Players huddle together toward end of last game of the season. The Orioles beat the Rockets. The final score was 41-18. Photo by Lindsay Baugher

defensively,” assistant basketball coach TJ Meyer said. Before the season starts, students willing go to basketball summer camp go into the gym to work on individual skills with the coach and other players, but during the season, practices are slightly different. “During the season practices are fast paced, fun, energetic and everyone has the mindset of getting better,” Meyer said. Every player has their own opinion about the coaches and their techniques. “I wouldn’t say hate but yes there are definitely times when I do not like the coach, but a strict coach is sometimes needed for the team to be successful,” Cheyenne Pohlman (10) said. Being prepared to the best of your ability will help when conditioning starts, as well as when the season starts. “I go running with friends and being mentally prepared is important for the extra conditioning that will be added when the season starts,” Pohlman said. Basketball conditioning can be tough for some players depending on how prepared they are or the season. “Conditioning can be really tough if you are not prepared for it. We do lots of sprints and what we call conditioning stations that have lots of other cardio activities,” Pohlman said.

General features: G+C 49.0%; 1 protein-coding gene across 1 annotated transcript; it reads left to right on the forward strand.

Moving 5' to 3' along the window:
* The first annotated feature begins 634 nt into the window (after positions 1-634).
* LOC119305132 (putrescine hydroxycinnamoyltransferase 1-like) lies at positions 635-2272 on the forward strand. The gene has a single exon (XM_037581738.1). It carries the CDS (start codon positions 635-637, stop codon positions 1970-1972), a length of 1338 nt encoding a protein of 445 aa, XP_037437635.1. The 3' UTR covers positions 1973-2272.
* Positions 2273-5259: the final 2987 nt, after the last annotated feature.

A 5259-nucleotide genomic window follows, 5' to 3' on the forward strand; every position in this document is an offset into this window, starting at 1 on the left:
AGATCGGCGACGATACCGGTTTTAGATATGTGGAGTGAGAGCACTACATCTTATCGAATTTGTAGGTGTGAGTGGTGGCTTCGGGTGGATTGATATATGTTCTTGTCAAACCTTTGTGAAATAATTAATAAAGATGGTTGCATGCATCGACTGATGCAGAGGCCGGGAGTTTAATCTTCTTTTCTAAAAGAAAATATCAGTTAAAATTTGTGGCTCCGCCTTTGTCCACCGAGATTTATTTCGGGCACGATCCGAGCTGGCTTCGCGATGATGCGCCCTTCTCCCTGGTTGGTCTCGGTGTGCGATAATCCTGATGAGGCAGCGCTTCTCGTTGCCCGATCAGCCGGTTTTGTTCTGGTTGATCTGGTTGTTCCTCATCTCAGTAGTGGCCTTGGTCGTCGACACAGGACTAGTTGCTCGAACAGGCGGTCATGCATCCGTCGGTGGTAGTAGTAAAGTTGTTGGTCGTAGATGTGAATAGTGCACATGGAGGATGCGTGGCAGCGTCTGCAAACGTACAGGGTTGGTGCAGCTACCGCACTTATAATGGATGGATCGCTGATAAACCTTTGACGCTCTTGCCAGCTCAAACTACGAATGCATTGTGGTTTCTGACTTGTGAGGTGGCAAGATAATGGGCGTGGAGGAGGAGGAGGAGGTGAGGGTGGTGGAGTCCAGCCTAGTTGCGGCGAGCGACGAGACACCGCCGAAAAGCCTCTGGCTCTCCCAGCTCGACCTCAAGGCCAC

Teams whose players protested during National Anthem

Athletes refuse to stand Charles Lighty Reporter Former NFL quarterback Colin Kaepernick started his peaceful protest of life in America by kneeling during the National Anthem before NFL games. Kaepernick started the protest to bring attention to the way black Americans are being treated in the United States. In a 2016 poll by CBSSports.com, 70 percent of people polled say they disagree with Kaepernick’s stance on the issues with black lives and only 30 percent support him. Kaepernick started kneeling to try and bring attention to issues that black members of American society were dealing with and rising racial tensions. This act has sparked outrage among Americans nation wide. Lunch guide Jan Schaible doesn’t agree with the protesting during the National Anthem. “I think it’s disrespectful. I also think that they should be punished. I say there should be about a $10,000 fine for every time they kneel,” Schaible said. Some students also do not support the protests. “I think it’s stupid. It is very disrespectful to our veterans. I also don’t think that Trump needs to be worrying about it, but they should stand for our country. If they can’t stand for our national anthem and our country, then they shouldn’t be able to play for our country. Simple as that,” Roman